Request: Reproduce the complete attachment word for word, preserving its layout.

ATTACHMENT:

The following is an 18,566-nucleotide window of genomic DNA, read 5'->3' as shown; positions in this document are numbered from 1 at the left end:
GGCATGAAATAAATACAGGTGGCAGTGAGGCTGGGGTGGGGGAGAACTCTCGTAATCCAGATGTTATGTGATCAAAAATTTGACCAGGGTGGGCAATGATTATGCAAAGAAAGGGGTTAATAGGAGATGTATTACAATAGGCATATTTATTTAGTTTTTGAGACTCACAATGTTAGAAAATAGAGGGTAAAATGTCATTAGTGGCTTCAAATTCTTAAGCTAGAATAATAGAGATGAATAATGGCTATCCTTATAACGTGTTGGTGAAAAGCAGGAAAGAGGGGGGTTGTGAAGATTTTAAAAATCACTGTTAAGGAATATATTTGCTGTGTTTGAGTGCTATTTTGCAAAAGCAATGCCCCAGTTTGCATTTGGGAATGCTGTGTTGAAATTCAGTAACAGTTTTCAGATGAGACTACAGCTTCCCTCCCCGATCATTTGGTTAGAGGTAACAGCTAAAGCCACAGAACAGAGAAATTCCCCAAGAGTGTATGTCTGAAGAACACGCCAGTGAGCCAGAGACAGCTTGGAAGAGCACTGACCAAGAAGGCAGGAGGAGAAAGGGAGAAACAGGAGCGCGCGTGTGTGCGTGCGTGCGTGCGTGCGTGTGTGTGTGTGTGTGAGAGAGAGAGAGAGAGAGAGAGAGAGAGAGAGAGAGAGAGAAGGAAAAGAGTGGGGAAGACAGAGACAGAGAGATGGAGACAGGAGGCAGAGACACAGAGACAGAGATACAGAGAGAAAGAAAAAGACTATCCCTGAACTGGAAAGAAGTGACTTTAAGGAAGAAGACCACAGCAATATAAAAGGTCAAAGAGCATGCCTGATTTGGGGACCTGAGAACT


The following is an 18,566-nucleotide window of genomic DNA, read 5'->3' as shown; positions in this document are numbered from 1 at the left end:
GGCATGAAATAAATACAGGTGGCAGTGAGGCTGGGGTGGGGGAGAACTCTCGTAATCCAGATGTTATGTGATCAAAAATTTGACCAGGGTGGGCAATGATTATGCAAAGAAAGGGGTTAATAGGAGATGTATTACAATAGGCATATTTATTTAGTTTTTGAGACTCACAATGTTAGAAAATAGAGGGTAAAATGTCATTAGTGGCTTCAAATTCTTAAGCTAGAATAATAGAGATGAATAATGGCTATCCTTATAACGTGTTGGTGAAAAGCAGGAAAGAGGGGGGTTGTGAAGATTTTAAAAATCACTGTTAAGGAATATATTTGCTGTGTTTGAGTGCTATTTTGCAAAAGCAATGCCCCAGTTTGCATTTGGGAATGCTGTGTTGAAATTCAGTAACAGTTTTCAGATGAGACTACAGCTTCCCTCCCCGATCATTTGGTTAGAGGTAACAGCTAAAGCCACAGAACAGAGAAATTCCCCAAGAGTGTATGTCTGAAGAACACGCCAGTGAGCCAGAGACAGCTTGGAAGAGCACTGACCAAGAAGGCAGGAGGAGAAAGGGAGAAACAGGAGCGCGCGTGTGTGCGTGCGTGCGTGCGTGCGTGTGTGTGTGTGTGTGAGAGAGAGAGAGAGAGAGAGAGAGAGAGAGAGAGAGAGAGAAGGAAAAGAGTGGGGAAGACAGAGACAGAGAGATGGAGACAGGAGGCAGAGACACAGAGACAGAGATACAGAGAGAAAGAAAAAGACTATCCCTGAACTGGAAAGAAGTGACTTTAAGGAAGAAGACCACAGCAATATAAAAGGTCAAAGAGCATGCCTGATTTGGGGACCTGAGAACT